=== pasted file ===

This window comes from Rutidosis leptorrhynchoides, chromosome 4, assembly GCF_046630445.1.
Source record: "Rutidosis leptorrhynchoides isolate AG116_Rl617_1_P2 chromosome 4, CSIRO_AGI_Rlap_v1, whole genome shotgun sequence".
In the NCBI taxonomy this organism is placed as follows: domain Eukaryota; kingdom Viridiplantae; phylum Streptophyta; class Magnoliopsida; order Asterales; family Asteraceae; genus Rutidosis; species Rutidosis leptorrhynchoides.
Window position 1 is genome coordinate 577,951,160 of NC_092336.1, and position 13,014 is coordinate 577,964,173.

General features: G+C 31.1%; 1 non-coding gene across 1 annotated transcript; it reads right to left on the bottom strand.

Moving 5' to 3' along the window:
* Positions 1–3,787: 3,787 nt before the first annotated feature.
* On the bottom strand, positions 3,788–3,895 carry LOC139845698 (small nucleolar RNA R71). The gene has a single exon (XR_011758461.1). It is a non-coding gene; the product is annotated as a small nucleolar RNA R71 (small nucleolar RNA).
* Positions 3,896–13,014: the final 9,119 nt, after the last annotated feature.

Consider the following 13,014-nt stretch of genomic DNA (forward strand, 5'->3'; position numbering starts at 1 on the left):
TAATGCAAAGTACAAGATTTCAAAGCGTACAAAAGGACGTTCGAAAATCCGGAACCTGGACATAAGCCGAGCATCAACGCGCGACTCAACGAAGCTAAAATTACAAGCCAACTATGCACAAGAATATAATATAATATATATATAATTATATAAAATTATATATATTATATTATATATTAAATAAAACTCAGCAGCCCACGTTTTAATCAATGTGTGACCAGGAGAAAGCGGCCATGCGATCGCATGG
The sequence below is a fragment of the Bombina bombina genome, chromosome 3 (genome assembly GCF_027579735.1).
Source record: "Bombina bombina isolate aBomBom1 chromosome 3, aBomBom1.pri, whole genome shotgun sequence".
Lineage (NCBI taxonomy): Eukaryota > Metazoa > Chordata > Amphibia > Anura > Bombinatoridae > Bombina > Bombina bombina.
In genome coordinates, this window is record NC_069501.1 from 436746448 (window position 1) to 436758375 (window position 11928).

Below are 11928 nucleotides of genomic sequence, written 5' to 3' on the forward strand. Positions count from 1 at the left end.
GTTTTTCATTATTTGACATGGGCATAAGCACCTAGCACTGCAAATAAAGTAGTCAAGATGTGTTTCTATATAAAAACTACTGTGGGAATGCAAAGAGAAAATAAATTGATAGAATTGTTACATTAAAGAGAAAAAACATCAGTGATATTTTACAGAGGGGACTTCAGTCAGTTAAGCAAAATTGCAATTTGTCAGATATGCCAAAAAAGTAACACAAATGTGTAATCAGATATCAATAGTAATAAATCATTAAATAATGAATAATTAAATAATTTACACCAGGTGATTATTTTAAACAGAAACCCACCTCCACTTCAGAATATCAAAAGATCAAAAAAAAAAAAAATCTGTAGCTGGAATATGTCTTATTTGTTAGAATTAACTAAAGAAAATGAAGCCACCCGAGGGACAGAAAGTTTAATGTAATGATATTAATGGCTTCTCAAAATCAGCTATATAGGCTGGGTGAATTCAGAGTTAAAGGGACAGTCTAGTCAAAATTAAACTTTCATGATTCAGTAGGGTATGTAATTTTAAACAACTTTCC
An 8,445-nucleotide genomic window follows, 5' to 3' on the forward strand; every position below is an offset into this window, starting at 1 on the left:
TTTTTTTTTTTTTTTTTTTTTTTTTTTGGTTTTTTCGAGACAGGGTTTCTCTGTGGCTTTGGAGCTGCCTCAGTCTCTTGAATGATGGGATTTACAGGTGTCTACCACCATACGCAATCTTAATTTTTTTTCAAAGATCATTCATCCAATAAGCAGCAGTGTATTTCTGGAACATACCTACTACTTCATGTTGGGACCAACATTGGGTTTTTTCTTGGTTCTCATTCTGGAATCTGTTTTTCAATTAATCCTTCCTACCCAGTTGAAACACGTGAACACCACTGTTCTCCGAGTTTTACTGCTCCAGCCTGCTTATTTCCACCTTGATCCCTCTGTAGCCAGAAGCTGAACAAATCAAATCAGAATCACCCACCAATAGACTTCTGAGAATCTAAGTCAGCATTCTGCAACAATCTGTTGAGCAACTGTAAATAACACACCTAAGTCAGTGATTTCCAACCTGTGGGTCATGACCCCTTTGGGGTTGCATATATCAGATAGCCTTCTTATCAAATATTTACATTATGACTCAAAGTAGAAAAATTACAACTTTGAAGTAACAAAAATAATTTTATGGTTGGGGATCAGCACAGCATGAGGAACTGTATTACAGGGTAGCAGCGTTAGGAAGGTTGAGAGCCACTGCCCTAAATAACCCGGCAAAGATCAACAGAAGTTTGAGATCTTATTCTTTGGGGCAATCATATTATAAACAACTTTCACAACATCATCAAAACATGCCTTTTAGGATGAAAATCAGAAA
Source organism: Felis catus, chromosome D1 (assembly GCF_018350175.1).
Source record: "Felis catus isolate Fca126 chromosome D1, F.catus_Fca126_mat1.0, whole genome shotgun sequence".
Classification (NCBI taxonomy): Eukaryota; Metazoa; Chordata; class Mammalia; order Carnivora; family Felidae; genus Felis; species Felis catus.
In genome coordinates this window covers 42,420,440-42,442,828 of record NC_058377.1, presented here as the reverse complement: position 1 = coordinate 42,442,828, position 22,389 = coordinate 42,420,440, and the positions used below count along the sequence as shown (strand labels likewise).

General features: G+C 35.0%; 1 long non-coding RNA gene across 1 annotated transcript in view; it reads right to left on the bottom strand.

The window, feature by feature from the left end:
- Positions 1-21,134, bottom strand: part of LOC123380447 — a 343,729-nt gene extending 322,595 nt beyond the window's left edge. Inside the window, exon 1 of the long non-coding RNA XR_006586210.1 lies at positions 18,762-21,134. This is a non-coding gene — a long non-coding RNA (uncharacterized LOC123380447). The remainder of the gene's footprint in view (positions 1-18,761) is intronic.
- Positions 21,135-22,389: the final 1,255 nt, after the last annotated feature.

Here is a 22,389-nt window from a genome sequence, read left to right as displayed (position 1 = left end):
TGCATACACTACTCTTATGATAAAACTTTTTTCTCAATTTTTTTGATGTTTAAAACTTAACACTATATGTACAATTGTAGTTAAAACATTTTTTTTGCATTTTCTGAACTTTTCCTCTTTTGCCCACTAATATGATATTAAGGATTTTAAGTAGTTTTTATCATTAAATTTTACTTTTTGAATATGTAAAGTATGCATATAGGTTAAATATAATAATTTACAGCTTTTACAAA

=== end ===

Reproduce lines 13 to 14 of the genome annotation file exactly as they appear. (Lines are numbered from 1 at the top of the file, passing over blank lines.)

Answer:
Source record: "Bombina bombina isolate aBomBom1 chromosome 3, aBomBom1.pri, whole genome shotgun sequence".
Lineage (NCBI taxonomy): Eukaryota > Metazoa > Chordata > Amphibia > Anura > Bombinatoridae > Bombina > Bombina bombina.